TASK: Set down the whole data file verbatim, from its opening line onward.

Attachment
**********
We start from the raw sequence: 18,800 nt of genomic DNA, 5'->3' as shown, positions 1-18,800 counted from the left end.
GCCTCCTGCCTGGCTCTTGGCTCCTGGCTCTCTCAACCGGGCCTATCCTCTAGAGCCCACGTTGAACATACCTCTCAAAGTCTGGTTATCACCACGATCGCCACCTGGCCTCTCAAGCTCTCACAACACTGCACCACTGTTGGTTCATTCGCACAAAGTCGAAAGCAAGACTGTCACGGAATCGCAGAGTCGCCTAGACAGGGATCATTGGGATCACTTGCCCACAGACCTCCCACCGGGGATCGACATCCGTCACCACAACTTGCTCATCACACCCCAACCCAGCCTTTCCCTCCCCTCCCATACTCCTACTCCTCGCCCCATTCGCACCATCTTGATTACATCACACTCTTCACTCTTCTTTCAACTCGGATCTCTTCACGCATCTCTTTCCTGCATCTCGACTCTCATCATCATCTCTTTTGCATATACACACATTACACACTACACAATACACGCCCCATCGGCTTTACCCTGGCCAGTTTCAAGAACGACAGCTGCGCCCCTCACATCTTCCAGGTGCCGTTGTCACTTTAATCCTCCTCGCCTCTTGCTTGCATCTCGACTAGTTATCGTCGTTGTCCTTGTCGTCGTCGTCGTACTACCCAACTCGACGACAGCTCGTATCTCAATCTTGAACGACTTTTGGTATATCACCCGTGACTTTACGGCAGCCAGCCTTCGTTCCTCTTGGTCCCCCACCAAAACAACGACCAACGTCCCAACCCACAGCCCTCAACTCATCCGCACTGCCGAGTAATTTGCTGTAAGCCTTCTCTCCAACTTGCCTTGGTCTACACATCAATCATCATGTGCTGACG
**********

We start from the raw sequence: 18,800 nt of genomic DNA, 5'->3' as shown, positions 1-18,800 counted from the left end.
GCCTCCTGCCTGGCTCTTGGCTCCTGGCTCTCTCAACCGGGCCTATCCTCTAGAGCCCACGTTGAACATACCTCTCAAAGTCTGGTTATCACCACGATCGCCACCTGGCCTCTCAAGCTCTCACAACACTGCACCACTGTTGGTTCATTCGCACAAAGTCGAAAGCAAGACTGTCACGGAATCGCAGAGTCGCCTAGACAGGGATCATTGGGATCACTTGCCCACAGACCTCCCACCGGGGATCGACATCCGTCACCACAACTTGCTCATCACACCCCAACCCAGCCTTTCCCTCCCCTCCCATACTCCTACTCCTCGCCCCATTCGCACCATCTTGATTACATCACACTCTTCACTCTTCTTTCAACTCGGATCTCTTCACGCATCTCTTTCCTGCATCTCGACTCTCATCATCATCTCTTTTGCATATACACACATTACACACTACACAATACACGCCCCATCGGCTTTACCCTGGCCAGTTTCAAGAACGACAGCTGCGCCCCTCACATCTTCCAGGTGCCGTTGTCACTTTAATCCTCCTCGCCTCTTGCTTGCATCTCGACTAGTTATCGTCGTTGTCCTTGTCGTCGTCGTCGTACTACCCAACTCGACGACAGCTCGTATCTCAATCTTGAACGACTTTTGGTATATCACCCGTGACTTTACGGCAGCCAGCCTTCGTTCCTCTTGGTCCCCCACCAAAACAACGACCAACGTCCCAACCCACAGCCCTCAACTCATCCGCACTGCCGAGTAATTTGCTGTAAGCCTTCTCTCCAACTTGCCTTGGTCTACACATCAATCATCATGTGCTGACG